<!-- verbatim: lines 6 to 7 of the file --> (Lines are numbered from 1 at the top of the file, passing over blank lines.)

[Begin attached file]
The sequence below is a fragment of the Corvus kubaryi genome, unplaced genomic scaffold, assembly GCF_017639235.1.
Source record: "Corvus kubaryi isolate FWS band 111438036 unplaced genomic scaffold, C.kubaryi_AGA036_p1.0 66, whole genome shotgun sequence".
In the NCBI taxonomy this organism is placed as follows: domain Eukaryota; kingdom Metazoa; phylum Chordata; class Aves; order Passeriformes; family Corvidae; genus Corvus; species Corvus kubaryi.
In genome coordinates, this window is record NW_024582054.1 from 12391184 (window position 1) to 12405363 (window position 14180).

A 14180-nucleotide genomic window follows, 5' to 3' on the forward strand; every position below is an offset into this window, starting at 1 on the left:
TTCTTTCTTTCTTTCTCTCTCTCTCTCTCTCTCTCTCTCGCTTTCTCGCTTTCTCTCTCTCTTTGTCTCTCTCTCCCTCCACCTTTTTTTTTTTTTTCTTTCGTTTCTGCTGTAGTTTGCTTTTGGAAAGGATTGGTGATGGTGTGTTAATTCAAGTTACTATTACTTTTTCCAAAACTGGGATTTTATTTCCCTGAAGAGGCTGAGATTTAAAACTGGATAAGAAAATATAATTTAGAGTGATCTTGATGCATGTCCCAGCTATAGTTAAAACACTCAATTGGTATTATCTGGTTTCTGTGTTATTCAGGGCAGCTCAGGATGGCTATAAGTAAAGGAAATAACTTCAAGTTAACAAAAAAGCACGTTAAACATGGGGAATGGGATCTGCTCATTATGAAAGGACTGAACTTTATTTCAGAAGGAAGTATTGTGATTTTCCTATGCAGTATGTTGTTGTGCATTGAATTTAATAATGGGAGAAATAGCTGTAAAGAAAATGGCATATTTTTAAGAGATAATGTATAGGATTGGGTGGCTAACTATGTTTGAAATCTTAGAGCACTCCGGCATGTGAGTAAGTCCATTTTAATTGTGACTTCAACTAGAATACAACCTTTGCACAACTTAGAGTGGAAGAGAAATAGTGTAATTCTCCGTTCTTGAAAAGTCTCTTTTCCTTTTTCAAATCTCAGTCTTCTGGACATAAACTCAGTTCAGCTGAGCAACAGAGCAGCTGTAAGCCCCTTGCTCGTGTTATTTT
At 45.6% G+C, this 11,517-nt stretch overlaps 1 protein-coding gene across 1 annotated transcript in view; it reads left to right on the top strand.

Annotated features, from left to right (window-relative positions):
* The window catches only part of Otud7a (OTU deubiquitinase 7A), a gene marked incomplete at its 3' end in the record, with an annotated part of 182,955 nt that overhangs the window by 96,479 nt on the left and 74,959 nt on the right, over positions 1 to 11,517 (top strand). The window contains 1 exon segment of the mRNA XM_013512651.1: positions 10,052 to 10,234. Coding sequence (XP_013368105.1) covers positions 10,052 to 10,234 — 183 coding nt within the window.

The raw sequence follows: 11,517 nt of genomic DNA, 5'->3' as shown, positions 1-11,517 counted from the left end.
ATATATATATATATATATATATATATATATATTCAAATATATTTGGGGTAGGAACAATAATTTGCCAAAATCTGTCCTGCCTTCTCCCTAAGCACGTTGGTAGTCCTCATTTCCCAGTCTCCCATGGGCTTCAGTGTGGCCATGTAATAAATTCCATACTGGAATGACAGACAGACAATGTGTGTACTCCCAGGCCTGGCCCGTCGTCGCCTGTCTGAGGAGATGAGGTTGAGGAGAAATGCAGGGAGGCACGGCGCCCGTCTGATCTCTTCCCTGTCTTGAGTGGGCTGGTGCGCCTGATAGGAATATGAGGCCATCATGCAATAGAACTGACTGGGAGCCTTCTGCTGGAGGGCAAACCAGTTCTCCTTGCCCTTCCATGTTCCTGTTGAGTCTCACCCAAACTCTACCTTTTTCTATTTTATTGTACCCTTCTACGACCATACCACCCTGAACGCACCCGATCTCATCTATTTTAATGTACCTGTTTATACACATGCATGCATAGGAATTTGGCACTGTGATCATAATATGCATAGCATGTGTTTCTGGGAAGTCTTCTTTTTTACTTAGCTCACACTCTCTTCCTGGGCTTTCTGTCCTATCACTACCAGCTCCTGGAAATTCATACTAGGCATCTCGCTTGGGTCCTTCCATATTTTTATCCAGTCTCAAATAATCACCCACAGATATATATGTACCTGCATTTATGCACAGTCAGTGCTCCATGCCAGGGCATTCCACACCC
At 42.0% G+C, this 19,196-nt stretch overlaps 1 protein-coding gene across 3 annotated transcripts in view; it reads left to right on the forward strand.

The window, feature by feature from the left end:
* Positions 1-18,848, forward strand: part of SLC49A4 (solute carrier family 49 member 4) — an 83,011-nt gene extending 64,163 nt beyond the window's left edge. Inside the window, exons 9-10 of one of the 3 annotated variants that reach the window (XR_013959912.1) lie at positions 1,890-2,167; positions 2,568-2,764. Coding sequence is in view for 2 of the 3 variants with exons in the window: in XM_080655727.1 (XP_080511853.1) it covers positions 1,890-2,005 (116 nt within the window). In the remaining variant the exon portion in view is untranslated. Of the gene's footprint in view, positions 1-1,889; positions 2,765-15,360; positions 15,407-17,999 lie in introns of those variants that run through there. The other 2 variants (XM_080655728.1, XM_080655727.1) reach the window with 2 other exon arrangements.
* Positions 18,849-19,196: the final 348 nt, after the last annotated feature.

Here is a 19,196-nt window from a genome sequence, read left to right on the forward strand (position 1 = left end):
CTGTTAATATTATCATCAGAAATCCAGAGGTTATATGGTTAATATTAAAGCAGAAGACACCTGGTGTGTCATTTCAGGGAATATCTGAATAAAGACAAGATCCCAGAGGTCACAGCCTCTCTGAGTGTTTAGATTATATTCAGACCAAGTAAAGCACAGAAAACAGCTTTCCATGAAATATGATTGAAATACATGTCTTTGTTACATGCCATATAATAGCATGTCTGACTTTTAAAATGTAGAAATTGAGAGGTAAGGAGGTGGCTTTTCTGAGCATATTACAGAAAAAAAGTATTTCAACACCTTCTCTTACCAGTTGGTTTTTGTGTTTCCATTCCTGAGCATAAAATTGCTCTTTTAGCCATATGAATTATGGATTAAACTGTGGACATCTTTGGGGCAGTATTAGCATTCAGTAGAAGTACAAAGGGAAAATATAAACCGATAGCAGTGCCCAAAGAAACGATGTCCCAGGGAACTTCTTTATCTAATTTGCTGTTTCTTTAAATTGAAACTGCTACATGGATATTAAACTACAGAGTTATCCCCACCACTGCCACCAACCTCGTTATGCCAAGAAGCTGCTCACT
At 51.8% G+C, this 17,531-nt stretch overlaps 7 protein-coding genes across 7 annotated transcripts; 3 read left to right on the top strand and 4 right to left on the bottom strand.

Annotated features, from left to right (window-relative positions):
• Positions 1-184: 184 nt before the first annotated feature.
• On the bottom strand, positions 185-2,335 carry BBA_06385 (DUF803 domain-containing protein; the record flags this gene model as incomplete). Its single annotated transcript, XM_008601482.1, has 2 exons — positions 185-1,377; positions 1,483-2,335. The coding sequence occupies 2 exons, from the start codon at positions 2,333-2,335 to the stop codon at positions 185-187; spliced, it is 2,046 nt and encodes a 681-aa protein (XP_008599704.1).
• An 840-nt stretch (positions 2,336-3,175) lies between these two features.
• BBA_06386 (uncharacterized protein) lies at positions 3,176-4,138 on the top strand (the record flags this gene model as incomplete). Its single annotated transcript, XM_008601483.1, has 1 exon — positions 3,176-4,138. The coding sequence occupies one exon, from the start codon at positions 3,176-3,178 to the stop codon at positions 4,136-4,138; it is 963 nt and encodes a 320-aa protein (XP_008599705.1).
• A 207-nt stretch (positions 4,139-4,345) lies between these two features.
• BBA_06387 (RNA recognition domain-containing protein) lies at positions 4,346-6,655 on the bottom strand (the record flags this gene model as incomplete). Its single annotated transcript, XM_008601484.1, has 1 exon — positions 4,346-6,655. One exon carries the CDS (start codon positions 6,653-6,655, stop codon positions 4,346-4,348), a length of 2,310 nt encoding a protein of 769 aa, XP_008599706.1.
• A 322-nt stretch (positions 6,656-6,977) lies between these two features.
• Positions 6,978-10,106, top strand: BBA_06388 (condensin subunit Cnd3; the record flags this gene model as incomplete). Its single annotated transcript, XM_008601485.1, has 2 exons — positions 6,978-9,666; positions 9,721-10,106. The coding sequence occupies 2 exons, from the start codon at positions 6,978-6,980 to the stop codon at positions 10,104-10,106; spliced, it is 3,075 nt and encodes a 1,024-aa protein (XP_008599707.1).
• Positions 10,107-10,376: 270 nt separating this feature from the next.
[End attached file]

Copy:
TTCTTTCTTTCTTTCTCTCTCTCTCTCTCTCTCTCTCTCGCTTTCTCGCTTTCTCTCTCTCTTTGTCTCTCTCTCCCTCCACCTTTTTTTTTTTTTTCTTTCGTTTCTGCTGTAGTTTGCTTTTGGAAAGGATTGGTGATGGTGTGTTAATTCAAGTTACTATTACTTTTTCCAAAACTGGGATTTTATTTCCCTGAAGAGGCTGAGATTTAAAACTGGATAAGAAAATATAATTTAGAGTGATCTTGATGCATGTCCCAGCTATAGTTAAAACACTCAATTGGTATTATCTGGTTTCTGTGTTATTCAGGGCAGCTCAGGATGGCTATAAGTAAAGGAAATAACTTCAAGTTAACAAAAAAGCACGTTAAACATGGGGAATGGGATCTGCTCATTATGAAAGGACTGAACTTTATTTCAGAAGGAAGTATTGTGATTTTCCTATGCAGTATGTTGTTGTGCATTGAATTTAATAATGGGAGAAATAGCTGTAAAGAAAATGGCATATTTTTAAGAGATAATGTATAGGATTGGGTGGCTAACTATGTTTGAAATCTTAGAGCACTCCGGCATGTGAGTAAGTCCATTTTAATTGTGACTTCAACTAGAATACAACCTTTGCACAACTTAGAGTGGAAGAGAAATAGTGTAATTCTCCGTTCTTGAAAAGTCTCTTTTCCTTTTTCAAATCTCAGTCTTCTGGACATAAACTCAGTTCAGCTGAGCAACAGAGCAGCTGTAAGCCCCTTGCTCGTGTTATTTT
At 45.6% G+C, this 11,517-nt stretch overlaps 1 protein-coding gene across 1 annotated transcript in view; it reads left to right on the top strand.